The farm site itself remains as a progressively overgrown clearing, leggy, flowering blackthorn festooned with lichen and inhabited by secretive Bullfinches; an approach to the lake beneath the dark tunnel of a Yew; a sandstone wall; ashore  composed of heavy black iron slag and fragments of terracotta plain-tile; domestic rubbish that has had a few decades  to become charming.

Somewhere new

Posted in Uncategorized with tags , , on March 20, 2017 by cliffdean

I’ve led several bird walks for people from Crowhurst but last week they led me to an area hardly 200m from my usual route but new and unsuspected. In fact, I had heard of Quarry Wood but had lacked the curiosity to find out more. From close to the car park where I’ve often been we took a turning up Sampson’s Lane which I’d also never noticed.

I was struck by the tall hedge-bank to one side, indicating that although it has dwindled away in usage it must have once been a more travelled thoroughfare. Later reference to the 1787 Yeakell & Gardner map showed that this lane was then part of a network serving Green Street and linking to the big north-south routes at Crowhurst Park & Breadsell Lane.

My perception of this part of Crowhurst is distorted by a major earthwork serving something which has come & gone since the Y&G map: the Bexhill Branch Line. Towards the top of the lane we turned right onto the abandoned railway track part of which now forms a local nature reserve, managed and documented by Paul Johnson & Lorna Neville on their excellent website Tales From Quarry Wood.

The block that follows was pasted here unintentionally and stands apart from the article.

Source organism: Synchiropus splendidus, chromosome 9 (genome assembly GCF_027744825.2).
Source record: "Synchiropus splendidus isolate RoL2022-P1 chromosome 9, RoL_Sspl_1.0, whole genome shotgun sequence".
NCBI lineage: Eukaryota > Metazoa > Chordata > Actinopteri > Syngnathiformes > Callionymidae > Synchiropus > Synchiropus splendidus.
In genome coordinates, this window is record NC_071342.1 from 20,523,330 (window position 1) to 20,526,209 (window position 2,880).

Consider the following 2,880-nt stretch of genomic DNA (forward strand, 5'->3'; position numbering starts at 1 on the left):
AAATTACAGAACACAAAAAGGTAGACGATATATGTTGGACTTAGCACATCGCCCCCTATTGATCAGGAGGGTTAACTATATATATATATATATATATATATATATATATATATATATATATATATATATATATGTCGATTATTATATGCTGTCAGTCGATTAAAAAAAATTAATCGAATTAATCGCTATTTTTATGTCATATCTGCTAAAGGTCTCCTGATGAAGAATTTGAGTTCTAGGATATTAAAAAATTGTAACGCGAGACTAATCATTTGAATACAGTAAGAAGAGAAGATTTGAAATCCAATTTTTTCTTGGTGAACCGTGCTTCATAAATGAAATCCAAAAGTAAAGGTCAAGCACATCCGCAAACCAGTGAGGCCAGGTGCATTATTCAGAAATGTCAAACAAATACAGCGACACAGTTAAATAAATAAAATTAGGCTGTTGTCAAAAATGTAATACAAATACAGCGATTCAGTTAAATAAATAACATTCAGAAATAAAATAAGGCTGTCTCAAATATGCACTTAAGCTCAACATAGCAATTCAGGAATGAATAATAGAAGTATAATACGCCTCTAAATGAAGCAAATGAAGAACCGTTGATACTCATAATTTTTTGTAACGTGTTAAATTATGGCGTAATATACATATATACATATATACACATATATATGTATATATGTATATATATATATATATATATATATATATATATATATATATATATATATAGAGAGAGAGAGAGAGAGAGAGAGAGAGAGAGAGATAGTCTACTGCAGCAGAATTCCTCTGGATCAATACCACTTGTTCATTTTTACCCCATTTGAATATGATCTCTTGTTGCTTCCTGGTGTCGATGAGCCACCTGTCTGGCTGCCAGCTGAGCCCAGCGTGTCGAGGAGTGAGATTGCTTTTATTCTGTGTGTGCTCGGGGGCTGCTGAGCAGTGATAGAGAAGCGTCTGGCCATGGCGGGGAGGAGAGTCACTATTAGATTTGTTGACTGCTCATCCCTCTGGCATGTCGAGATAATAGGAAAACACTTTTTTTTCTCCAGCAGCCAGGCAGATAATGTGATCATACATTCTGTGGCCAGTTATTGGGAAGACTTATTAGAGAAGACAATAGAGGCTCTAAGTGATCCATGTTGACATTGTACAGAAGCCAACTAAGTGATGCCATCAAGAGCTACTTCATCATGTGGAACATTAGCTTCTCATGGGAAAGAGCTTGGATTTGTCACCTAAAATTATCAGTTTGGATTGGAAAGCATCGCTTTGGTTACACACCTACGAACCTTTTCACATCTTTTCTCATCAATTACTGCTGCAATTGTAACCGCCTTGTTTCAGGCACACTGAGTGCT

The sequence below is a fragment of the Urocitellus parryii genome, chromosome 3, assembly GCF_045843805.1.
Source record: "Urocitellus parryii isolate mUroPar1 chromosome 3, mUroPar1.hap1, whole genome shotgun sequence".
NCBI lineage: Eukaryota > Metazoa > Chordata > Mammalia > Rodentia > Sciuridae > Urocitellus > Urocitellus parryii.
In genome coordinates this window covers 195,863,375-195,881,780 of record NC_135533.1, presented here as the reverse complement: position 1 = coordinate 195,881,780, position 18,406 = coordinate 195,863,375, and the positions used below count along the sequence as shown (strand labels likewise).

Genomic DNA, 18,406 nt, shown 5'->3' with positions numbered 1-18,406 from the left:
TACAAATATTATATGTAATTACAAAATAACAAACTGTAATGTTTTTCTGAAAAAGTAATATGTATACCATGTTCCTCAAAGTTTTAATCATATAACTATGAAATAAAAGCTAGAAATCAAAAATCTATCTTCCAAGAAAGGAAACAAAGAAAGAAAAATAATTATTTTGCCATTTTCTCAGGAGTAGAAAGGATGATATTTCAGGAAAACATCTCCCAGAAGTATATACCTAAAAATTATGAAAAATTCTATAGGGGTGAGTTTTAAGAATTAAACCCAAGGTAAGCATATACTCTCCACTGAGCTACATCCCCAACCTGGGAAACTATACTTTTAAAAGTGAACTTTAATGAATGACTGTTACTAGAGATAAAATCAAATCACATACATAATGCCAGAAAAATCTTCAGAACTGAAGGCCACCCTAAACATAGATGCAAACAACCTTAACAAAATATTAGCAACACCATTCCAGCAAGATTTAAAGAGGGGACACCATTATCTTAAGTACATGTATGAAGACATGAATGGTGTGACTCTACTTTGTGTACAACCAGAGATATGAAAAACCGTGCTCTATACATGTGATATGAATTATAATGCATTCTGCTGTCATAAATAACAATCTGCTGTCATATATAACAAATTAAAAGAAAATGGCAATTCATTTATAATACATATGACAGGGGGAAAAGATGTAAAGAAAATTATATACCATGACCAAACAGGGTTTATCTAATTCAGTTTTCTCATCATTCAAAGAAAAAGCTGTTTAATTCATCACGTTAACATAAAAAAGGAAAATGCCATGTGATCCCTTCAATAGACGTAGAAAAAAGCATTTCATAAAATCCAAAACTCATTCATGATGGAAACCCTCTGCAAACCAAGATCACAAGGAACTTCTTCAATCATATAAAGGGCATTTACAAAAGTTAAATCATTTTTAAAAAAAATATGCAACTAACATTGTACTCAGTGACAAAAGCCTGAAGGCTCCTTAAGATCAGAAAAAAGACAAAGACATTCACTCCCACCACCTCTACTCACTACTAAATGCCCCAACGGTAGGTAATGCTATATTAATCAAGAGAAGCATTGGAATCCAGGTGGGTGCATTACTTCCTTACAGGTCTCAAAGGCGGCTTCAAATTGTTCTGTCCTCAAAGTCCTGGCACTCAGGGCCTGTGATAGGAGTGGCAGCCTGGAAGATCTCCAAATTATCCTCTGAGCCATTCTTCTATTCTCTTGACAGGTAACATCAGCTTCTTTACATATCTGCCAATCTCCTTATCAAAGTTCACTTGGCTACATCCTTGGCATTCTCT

We were supposed to be looking/listening for birds,and there were plenty of Goldcrests in the ivy and Treecreepers on the old oaks, with regular Mistle Thrushes proclaiming from the treetops, but features of landform and tree use soon predominated. Parts of the track are dry whereas others run through an ill-drained cutting and the whole length is enclosed by tall woodland. Parallel to the regular profile of the railway runs a sinuous old wood-bank topped with gnarled Field Maple, the ditch on the uphill side suggesting that the steep bank below was in the past reserved as a copse. Some trees had plainly once been pollarded yet untended long since while others had been coppiced, but more through casual exploitation than any more coherent woodland practice.